I hope that Wave succeeds, because I love to see ambition and innovation rewarded. But I think it's mostly likely that Wave's success will be in inspiring people to create similarly compelling experiences by adding incremental enhancements to their existing sites. That's how the web's always advanced in the past.
April 4, 2006
Last month, I wrote a bit about Copy and Paste, the history of technologies like rich content embedding, and how this stuff will evolve in the world of Ajax applications. The next day, Microsoft announced Live Clipboard, which was followed shortly by a draft spec. There was also some interesting feedback on my post from Digg.
Now it seems like there's some even stronger advances, which I'm super excited to see. The brilliant team at Zimbra has just blogged about ALE - Ajax Linking and Embedding. The key points:
AJAX Linking and Embedding (ALE) provides the ability to embed rich content into an editable document and to then interact with and edit that content in much the same way as it is done with traditional office suites and applications in a desktop environment. A key difference is that instead of embedding objects that are backed by installed desktop applications (e.g. a spreadsheet or drawing application), within the ALE world the embedded objects are AJAX components that are embedded into an editable HTML document. These components adhere to a set of design patterns specified by the ALE specification.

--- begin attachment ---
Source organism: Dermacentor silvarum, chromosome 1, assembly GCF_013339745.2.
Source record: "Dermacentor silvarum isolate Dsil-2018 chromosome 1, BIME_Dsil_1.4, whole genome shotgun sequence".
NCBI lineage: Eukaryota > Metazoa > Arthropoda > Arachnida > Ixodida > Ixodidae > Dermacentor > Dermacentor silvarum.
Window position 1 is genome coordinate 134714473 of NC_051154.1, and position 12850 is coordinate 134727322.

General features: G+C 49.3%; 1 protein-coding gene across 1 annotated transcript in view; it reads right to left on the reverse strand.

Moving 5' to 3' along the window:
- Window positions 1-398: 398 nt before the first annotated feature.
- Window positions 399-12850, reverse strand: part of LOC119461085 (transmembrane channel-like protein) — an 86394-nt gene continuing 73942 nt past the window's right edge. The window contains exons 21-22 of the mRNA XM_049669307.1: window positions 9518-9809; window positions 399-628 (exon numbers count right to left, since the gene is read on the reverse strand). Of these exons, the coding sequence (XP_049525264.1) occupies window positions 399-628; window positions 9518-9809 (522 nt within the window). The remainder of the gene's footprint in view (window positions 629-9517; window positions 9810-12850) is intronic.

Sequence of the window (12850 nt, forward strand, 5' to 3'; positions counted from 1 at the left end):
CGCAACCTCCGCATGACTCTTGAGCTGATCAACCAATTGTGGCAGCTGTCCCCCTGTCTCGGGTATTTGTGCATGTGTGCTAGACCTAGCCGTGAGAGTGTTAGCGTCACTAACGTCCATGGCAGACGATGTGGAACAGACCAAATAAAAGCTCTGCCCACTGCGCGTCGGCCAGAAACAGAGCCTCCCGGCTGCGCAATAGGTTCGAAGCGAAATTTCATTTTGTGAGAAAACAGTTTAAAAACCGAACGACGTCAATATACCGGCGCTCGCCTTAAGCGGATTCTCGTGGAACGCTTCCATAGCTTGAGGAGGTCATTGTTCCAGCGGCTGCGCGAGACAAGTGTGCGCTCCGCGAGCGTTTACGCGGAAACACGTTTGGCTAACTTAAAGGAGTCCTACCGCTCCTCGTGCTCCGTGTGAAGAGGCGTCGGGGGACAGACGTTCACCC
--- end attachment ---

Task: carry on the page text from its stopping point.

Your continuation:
Sweet! Now, I realize it makes me a super-nerd to be excited about this stuff, but someone has to be. There's a demo spec up already, I'm curious to see if anybody else will implement this and test out the possibilties for interop.